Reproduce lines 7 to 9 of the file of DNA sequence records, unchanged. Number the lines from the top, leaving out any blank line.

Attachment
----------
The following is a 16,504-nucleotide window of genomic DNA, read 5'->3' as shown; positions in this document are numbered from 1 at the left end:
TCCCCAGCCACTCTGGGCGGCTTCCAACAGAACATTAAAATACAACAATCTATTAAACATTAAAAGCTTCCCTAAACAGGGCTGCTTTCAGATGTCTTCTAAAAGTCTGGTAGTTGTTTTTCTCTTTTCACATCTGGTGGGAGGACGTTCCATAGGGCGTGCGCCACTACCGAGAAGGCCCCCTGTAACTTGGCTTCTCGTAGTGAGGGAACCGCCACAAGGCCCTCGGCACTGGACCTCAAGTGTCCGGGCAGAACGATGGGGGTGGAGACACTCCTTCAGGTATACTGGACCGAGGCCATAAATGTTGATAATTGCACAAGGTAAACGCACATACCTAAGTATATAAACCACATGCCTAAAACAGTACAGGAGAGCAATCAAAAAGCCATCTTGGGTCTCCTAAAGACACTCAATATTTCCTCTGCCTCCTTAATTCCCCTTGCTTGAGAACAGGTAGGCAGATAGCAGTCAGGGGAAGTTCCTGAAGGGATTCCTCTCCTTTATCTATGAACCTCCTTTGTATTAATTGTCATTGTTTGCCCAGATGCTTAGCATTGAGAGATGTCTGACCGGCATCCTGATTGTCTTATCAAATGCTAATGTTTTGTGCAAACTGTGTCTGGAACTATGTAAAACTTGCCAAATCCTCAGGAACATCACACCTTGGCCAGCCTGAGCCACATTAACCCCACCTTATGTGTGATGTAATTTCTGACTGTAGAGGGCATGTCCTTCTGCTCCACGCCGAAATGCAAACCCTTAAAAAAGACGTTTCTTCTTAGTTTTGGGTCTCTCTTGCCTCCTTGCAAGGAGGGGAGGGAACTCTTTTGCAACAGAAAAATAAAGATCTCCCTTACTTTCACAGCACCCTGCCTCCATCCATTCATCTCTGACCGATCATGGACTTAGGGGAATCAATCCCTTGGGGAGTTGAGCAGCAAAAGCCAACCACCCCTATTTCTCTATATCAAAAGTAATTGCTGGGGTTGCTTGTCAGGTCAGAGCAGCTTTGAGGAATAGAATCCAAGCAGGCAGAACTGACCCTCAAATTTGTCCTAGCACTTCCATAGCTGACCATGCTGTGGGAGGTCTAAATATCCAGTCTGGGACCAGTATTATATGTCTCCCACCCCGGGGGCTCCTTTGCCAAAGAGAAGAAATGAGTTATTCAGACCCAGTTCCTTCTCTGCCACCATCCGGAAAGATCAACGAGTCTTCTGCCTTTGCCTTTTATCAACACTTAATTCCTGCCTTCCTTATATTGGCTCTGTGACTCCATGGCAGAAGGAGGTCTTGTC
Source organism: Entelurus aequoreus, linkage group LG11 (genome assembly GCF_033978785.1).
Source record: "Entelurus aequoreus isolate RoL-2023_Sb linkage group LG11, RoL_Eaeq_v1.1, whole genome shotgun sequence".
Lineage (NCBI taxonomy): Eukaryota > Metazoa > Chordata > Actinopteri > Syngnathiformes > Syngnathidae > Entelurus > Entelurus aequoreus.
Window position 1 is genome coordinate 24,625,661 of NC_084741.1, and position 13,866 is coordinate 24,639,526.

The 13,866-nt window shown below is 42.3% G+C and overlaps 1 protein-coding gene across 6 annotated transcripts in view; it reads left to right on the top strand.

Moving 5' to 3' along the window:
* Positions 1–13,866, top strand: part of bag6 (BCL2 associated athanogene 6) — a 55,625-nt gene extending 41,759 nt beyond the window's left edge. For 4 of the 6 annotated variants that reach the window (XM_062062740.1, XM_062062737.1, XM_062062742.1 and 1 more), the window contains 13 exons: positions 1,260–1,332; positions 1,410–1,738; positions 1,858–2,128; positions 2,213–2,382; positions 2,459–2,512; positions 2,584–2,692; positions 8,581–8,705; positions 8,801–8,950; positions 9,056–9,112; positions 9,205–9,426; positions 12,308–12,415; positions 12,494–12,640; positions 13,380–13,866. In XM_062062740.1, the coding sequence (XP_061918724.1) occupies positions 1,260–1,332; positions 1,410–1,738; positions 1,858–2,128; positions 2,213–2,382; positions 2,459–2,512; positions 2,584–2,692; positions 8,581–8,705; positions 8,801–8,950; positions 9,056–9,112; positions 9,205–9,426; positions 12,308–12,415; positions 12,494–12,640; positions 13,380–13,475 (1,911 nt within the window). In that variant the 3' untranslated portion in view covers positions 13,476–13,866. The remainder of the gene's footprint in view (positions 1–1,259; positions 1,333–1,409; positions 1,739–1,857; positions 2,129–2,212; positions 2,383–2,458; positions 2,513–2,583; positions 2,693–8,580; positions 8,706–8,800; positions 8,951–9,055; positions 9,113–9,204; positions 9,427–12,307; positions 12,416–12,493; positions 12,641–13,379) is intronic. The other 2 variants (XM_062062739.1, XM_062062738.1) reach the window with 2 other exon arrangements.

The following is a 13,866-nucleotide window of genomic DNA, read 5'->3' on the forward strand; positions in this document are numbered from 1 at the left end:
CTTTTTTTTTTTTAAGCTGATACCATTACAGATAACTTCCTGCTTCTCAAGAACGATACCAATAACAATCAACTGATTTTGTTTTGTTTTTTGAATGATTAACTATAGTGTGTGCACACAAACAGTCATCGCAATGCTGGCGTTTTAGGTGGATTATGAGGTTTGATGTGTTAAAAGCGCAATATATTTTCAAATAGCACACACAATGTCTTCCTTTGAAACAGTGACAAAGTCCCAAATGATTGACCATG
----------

The 13,866-nt window shown below is 42.3% G+C and overlaps 1 protein-coding gene across 6 annotated transcripts in view; it reads left to right on the top strand.

Moving 5' to 3' along the window:
* Positions 1–13,866, top strand: part of bag6 (BCL2 associated athanogene 6) — a 55,625-nt gene extending 41,759 nt beyond the window's left edge. For 4 of the 6 annotated variants that reach the window (XM_062062740.1, XM_062062737.1, XM_062062742.1 and 1 more), the window contains 13 exons: positions 1,260–1,332; positions 1,410–1,738; positions 1,858–2,128; positions 2,213–2,382; positions 2,459–2,512; positions 2,584–2,692; positions 8,581–8,705; positions 8,801–8,950; positions 9,056–9,112; positions 9,205–9,426; positions 12,308–12,415; positions 12,494–12,640; positions 13,380–13,866. In XM_062062740.1, the coding sequence (XP_061918724.1) occupies positions 1,260–1,332; positions 1,410–1,738; positions 1,858–2,128; positions 2,213–2,382; positions 2,459–2,512; positions 2,584–2,692; positions 8,581–8,705; positions 8,801–8,950; positions 9,056–9,112; positions 9,205–9,426; positions 12,308–12,415; positions 12,494–12,640; positions 13,380–13,475 (1,911 nt within the window). In that variant the 3' untranslated portion in view covers positions 13,476–13,866. The remainder of the gene's footprint in view (positions 1–1,259; positions 1,333–1,409; positions 1,739–1,857; positions 2,129–2,212; positions 2,383–2,458; positions 2,513–2,583; positions 2,693–8,580; positions 8,706–8,800; positions 8,951–9,055; positions 9,113–9,204; positions 9,427–12,307; positions 12,416–12,493; positions 12,641–13,379) is intronic. The other 2 variants (XM_062062739.1, XM_062062738.1) reach the window with 2 other exon arrangements.